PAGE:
Figure 1: Neoclassical model of labour supply and demand

Source: econ101help.com




Bibliography


Econ101help. (2017, May 07). Show in a supply and demand diagram how minimum wage can increase unemployment. Retrieved November 22, 2020, from https://econ101help.com/show-in-a-supply-and-demand-diagram-how-minimum-wage-can-increase-unemployment/


Bruce E. Kaufman, The impossibility of a perfectly competitive labour market, Cambridge Journal of Economics, Volume 31, Issue 5, September 2007, Pages 775–787, https://doi.org/10.1093/cje/bem001


Hussey, I. (2018, January 06). Alberta hasn't suffered for raising the minimum wage. Retrieved November 22, 2020, from https://www.theglobeandmail.com/opinion/alberta-hasnt-suffered-for-raising-the-minimum-wage/article37517324/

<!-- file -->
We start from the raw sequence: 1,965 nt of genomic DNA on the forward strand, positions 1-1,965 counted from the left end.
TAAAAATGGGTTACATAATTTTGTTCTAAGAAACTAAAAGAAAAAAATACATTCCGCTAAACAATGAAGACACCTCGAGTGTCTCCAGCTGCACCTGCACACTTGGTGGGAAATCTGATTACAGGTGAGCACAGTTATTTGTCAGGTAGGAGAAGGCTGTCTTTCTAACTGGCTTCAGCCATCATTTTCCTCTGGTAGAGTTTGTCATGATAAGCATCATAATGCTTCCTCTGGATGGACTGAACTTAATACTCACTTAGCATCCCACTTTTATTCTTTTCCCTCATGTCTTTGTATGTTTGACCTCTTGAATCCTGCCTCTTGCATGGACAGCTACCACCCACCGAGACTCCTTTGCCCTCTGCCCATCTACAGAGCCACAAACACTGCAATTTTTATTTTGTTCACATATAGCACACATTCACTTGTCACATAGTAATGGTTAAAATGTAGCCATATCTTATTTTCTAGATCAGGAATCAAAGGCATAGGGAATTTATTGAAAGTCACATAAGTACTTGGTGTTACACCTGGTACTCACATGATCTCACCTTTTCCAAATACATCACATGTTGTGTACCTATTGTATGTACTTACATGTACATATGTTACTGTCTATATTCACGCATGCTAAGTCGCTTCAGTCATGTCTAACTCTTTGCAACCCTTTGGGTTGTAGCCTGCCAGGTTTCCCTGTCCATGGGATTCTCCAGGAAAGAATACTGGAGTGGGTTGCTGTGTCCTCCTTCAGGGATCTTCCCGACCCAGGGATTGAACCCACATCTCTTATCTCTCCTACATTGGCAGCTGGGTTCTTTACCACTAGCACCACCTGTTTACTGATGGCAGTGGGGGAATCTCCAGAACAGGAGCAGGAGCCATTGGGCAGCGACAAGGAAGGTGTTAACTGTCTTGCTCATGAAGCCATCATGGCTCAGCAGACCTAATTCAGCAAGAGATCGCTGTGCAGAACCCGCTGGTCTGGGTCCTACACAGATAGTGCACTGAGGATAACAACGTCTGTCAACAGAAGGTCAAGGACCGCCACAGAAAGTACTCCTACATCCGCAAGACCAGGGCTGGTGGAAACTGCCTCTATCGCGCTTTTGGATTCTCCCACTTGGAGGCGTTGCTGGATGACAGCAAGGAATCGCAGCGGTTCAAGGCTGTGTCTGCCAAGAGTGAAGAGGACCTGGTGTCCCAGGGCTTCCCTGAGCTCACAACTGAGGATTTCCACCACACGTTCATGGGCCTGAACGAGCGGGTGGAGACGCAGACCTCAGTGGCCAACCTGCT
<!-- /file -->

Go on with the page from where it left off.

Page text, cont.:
Crawley, M. (2018, October 25). Minimum wage hike, workplace reforms killed jobs, Doug Ford says. Here are the facts | CBC News. Retrieved November 22, 2020, from https://www.cbc.ca/news/canada/toronto/ontario-minimum-wage-freeze-employment-law-analysis-1.4877043




1 - See figure 1.

2 - Bruce E. Kaufman, The impossibility of a perfectly competitive labour market, Cambridge Journal of Economics, 2007.

3 - Hussey, I. (2018, January 06). Alberta hasn't suffered for raising the minimum wage.

4 - Crawley, M. (2018, October 25). Minimum wage hike, workplace reforms killed jobs, Doug Ford says. Here are the facts | CBC News.